February 28: Launched a wine packages delivery program, starting with six options, from rmb150 (US$21) for two bottles. (In that particular case, both labels are imported by Lecleir in order to maximize value.) Themes included Australian Shiraz, sparkling, Italian, Old World and Burgundy. This helped importers / distributors who had seen restaurant / bar sales go bone dry. Lecleir doubled as sub-distributor and provided them much-needed revenue. (The image above is one of the several package options launched.)

March 2: Continued to release new “power lunch” menus each week to give regulars fresh dishes to try for delivery. Also featured a one-week Duvel delivery promotion—one kuai (14 cents) per bottle.

March 7: Launched a second set of wine packages, themes including Cabernet, organic, Tuscany and Champagne. The prices ranged from rmb150 (US$21) to 888 (US$127).

March 12: Did an early Spring opening of Hulu’s terrace. The terrace, like the restaurant, is limited by a three-person-per-table rule, but did at least add more capacity. (I spent a chilly seven hours there one night drinking wine, content to trade warmth for conversation with friends.)

March 19: Reopened TRB Forbidden City, thus adding a second in-house dining venue.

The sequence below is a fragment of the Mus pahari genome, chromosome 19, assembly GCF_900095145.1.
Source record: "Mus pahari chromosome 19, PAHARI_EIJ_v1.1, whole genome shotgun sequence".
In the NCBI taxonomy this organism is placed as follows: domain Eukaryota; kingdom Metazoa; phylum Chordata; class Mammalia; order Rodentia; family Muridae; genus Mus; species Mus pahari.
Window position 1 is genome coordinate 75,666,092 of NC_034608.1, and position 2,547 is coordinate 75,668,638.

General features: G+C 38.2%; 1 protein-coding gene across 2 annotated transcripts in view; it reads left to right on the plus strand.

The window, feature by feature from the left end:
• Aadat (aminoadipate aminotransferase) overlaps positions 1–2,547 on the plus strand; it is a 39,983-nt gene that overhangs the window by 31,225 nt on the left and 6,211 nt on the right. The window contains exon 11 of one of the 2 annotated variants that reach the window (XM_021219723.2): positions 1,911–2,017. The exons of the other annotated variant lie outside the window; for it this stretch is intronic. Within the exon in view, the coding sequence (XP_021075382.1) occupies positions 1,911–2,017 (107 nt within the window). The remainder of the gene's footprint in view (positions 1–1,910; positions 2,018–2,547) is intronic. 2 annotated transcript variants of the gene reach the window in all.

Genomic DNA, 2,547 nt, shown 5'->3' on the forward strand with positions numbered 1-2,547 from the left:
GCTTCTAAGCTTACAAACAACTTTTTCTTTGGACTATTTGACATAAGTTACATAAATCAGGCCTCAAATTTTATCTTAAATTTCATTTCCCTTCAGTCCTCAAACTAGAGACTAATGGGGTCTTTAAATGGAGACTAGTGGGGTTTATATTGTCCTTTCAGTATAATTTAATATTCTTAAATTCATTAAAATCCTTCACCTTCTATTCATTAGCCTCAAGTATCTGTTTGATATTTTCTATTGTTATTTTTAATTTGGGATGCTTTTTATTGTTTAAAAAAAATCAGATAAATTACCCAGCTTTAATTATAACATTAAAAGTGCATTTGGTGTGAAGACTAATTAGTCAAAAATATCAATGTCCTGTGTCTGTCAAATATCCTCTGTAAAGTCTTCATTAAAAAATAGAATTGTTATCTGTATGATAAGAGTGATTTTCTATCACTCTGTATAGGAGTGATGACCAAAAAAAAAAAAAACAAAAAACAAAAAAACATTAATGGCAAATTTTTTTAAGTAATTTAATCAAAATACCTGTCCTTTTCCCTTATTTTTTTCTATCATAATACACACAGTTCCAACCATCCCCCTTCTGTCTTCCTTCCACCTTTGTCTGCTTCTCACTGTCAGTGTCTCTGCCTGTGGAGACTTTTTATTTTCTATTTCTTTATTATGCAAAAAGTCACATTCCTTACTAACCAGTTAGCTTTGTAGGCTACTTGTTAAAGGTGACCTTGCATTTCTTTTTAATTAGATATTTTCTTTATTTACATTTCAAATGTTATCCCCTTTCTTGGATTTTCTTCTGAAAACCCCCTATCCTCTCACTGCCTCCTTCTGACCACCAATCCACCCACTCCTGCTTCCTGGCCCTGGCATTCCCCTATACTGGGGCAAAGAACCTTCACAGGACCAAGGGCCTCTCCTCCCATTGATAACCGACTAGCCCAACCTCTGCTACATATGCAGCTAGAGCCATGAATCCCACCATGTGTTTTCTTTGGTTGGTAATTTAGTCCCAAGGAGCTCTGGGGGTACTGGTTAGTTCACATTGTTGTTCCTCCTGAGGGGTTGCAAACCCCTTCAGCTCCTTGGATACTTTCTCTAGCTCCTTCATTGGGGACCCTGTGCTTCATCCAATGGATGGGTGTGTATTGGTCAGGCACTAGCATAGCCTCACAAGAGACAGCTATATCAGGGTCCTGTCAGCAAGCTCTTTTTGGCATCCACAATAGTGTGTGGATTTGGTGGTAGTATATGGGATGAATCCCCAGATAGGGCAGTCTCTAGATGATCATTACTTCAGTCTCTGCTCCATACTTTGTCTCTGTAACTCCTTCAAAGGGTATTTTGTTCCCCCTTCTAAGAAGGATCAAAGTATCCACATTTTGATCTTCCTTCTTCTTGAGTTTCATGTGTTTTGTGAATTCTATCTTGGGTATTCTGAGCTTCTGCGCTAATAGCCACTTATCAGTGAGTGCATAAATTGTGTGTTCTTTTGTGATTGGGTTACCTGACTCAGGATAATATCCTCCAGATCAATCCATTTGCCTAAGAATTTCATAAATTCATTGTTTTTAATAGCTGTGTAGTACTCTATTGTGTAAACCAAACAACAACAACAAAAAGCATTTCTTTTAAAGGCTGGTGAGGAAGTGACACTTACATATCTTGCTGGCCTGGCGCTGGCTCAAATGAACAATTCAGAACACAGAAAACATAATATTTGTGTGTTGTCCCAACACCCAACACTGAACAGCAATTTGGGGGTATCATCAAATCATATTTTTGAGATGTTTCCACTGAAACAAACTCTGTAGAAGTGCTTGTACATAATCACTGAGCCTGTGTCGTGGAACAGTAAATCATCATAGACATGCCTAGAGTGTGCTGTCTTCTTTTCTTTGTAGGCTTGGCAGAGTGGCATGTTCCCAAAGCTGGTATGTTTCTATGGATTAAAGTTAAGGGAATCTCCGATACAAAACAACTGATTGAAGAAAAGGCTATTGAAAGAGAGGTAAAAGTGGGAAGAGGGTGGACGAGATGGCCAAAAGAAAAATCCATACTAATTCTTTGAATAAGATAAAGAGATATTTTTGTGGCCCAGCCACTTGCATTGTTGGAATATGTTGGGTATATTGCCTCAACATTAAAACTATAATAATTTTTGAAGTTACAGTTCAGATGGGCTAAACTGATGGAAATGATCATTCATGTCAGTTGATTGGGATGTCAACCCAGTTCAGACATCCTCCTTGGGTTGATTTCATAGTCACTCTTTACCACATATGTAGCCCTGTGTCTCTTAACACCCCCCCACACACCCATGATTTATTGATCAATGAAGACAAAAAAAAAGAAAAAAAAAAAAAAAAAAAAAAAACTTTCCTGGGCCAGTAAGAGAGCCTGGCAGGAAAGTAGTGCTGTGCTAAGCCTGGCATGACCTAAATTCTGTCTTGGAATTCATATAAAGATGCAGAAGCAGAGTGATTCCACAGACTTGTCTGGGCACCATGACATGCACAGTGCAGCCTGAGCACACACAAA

April 2: Prepared to launch a cake delivery service. Offered free cakes to the first dozen people who requested one in Hulu’s WeChat groups, which meant feedback and treated fans.

April 4: Launched six more wine packages, including themes such as Sicily, New Zealand, Champagne and “fruit bombs.”

April 9: Launched cake delivery service, with four options, plus a rotating by-the-slice menu at Hulu.

Currently: Preparing to take the delivery program up several notches. Details to come.

I know I missed some stuff in there but you get the idea. It’s a testament to not only Lecleir but also the strong team at TRB Group. And the results are good: about three weeks ago, Lecleir told me delivery revenue had surpassed in-house at Hulu. Was it as profitable? I didn’t ask. But as TRB Group reopens its restaurants, it can maintain these new sources of delivery revenue, and turn a dire situation for Beijing’s restaurant and bar scene into one that gives consumers even more choice.

Note: TRB has supported many community projects over the past decade, including some in which I am involved, like the annual charity campaign Maovember and non-profit wine events like the Grape Wall Challenge and World Marselan Day. Frankly, it would be hard to imagine the city’s dining scene without TRB, which is why so many people here were happy to see Hulu’s initiatives and to support them.